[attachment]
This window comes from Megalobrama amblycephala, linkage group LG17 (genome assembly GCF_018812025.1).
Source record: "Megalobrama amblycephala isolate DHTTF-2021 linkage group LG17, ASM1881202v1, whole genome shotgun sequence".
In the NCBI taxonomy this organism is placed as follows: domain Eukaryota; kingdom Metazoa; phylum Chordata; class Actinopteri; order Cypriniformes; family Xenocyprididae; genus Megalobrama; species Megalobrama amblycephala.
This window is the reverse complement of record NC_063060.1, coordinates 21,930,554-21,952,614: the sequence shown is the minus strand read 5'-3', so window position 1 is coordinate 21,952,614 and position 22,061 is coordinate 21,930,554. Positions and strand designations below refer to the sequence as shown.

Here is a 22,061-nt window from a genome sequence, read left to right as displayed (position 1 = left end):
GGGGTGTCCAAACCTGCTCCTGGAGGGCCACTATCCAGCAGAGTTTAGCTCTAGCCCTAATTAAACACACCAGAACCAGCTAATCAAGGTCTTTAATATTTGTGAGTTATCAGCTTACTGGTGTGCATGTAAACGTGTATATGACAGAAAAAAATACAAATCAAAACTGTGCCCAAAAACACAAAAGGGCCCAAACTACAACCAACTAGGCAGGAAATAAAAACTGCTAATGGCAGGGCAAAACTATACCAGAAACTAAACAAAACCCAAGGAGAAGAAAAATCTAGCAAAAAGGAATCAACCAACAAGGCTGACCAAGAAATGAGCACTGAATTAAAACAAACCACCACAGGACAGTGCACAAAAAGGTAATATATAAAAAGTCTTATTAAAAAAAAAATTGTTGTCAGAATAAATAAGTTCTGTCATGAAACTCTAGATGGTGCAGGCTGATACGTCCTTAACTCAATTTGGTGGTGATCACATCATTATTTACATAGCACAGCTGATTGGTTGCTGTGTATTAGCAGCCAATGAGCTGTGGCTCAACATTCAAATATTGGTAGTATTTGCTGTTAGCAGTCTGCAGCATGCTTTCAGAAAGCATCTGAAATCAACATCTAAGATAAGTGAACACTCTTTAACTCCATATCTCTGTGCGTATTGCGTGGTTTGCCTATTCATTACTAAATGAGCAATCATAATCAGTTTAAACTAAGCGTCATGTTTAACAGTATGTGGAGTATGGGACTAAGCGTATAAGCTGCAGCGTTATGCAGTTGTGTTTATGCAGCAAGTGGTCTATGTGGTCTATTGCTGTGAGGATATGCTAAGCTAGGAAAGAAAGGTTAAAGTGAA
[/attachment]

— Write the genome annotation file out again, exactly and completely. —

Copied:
This window comes from Megalobrama amblycephala, linkage group LG17 (genome assembly GCF_018812025.1).
Source record: "Megalobrama amblycephala isolate DHTTF-2021 linkage group LG17, ASM1881202v1, whole genome shotgun sequence".
In the NCBI taxonomy this organism is placed as follows: domain Eukaryota; kingdom Metazoa; phylum Chordata; class Actinopteri; order Cypriniformes; family Xenocyprididae; genus Megalobrama; species Megalobrama amblycephala.
This window is the reverse complement of record NC_063060.1, coordinates 21,930,554-21,952,614: the sequence shown is the minus strand read 5'-3', so window position 1 is coordinate 21,952,614 and position 22,061 is coordinate 21,930,554. Positions and strand designations below refer to the sequence as shown.

Here is a 22,061-nt window from a genome sequence, read left to right as displayed (position 1 = left end):
GGGGTGTCCAAACCTGCTCCTGGAGGGCCACTATCCAGCAGAGTTTAGCTCTAGCCCTAATTAAACACACCAGAACCAGCTAATCAAGGTCTTTAATATTTGTGAGTTATCAGCTTACTGGTGTGCATGTAAACGTGTATATGACAGAAAAAAATACAAATCAAAACTGTGCCCAAAAACACAAAAGGGCCCAAACTACAACCAACTAGGCAGGAAATAAAAACTGCTAATGGCAGGGCAAAACTATACCAGAAACTAAACAAAACCCAAGGAGAAGAAAAATCTAGCAAAAAGGAATCAACCAACAAGGCTGACCAAGAAATGAGCACTGAATTAAAACAAACCACCACAGGACAGTGCACAAAAAGGTAATATATAAAAAGTCTTATTAAAAAAAAAATTGTTGTCAGAATAAATAAGTTCTGTCATGAAACTCTAGATGGTGCAGGCTGATACGTCCTTAACTCAATTTGGTGGTGATCACATCATTATTTACATAGCACAGCTGATTGGTTGCTGTGTATTAGCAGCCAATGAGCTGTGGCTCAACATTCAAATATTGGTAGTATTTGCTGTTAGCAGTCTGCAGCATGCTTTCAGAAAGCATCTGAAATCAACATCTAAGATAAGTGAACACTCTTTAACTCCATATCTCTGTGCGTATTGCGTGGTTTGCCTATTCATTACTAAATGAGCAATCATAATCAGTTTAAACTAAGCGTCATGTTTAACAGTATGTGGAGTATGGGACTAAGCGTATAAGCTGCAGCGTTATGCAGTTGTGTTTATGCAGCAAGTGGTCTATGTGGTCTATTGCTGTGAGGATATGCTAAGCTAGGAAAGAAAGGTTAAAGTGAA